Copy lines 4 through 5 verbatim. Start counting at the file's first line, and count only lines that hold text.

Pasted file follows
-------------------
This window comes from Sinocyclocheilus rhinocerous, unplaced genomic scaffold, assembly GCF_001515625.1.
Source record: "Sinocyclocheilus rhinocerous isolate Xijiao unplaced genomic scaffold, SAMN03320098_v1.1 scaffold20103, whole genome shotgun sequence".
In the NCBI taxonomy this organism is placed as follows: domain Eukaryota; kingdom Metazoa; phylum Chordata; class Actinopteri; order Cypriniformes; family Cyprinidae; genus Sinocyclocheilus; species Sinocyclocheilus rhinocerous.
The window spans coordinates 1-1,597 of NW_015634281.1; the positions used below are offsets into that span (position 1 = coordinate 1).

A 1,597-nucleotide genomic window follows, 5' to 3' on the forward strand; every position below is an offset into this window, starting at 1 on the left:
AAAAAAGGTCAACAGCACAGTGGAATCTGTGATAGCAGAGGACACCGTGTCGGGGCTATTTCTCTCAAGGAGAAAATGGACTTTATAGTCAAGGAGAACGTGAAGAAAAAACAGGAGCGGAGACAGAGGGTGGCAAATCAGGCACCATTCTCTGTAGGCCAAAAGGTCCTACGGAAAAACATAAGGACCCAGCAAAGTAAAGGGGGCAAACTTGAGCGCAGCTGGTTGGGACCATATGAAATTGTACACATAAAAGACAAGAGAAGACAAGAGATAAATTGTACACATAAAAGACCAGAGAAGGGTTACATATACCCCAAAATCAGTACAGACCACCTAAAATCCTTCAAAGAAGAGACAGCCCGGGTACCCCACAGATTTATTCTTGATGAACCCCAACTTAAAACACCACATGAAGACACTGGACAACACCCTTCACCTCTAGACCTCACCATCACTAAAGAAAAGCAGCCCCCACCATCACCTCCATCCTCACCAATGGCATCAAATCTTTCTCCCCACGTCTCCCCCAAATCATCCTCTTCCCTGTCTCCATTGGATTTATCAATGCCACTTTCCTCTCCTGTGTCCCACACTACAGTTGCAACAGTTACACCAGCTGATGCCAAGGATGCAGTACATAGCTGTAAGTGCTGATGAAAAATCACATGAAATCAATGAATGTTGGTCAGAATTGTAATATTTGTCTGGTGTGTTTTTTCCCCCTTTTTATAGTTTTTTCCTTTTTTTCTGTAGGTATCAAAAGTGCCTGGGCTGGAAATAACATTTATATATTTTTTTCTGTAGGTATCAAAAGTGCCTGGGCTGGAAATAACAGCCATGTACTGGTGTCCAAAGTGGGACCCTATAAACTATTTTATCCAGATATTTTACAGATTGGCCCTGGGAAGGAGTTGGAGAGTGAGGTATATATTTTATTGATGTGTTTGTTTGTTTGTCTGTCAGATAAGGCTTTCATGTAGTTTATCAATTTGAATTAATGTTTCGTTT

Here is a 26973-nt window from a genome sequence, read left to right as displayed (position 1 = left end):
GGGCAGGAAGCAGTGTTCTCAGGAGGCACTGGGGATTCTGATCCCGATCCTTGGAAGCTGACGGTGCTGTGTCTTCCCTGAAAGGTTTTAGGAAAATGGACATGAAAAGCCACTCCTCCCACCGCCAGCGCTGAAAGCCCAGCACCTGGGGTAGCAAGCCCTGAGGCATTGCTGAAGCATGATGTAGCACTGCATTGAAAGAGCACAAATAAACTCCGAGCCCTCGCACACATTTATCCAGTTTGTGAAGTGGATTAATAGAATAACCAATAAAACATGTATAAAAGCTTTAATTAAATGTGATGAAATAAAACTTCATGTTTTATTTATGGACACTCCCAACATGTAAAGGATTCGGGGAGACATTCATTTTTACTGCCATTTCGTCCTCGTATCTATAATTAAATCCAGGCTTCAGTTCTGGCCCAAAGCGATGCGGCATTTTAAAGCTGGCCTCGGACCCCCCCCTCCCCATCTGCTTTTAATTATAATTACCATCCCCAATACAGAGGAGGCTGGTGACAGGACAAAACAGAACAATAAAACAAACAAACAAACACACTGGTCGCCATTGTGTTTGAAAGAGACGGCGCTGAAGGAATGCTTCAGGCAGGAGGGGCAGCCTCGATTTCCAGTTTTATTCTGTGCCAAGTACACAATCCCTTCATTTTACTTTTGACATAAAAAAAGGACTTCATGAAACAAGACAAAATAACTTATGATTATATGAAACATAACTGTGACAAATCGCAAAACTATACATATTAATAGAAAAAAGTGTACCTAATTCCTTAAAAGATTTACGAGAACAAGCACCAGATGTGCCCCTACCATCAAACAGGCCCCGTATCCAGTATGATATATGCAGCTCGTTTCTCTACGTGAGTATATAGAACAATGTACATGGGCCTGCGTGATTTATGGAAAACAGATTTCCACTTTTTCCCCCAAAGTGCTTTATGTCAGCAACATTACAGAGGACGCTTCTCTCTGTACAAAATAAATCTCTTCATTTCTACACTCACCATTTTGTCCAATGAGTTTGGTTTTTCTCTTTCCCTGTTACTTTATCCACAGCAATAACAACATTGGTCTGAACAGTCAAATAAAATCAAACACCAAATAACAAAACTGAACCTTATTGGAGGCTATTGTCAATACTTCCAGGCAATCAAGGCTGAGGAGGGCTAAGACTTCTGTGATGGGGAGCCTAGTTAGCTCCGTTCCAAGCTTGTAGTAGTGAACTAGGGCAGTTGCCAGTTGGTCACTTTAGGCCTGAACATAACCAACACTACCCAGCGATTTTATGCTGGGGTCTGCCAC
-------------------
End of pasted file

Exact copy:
The window spans coordinates 1-1,597 of NW_015634281.1; the positions used below are offsets into that span (position 1 = coordinate 1).

A 1,597-nucleotide genomic window follows, 5' to 3' on the forward strand; every position below is an offset into this window, starting at 1 on the left: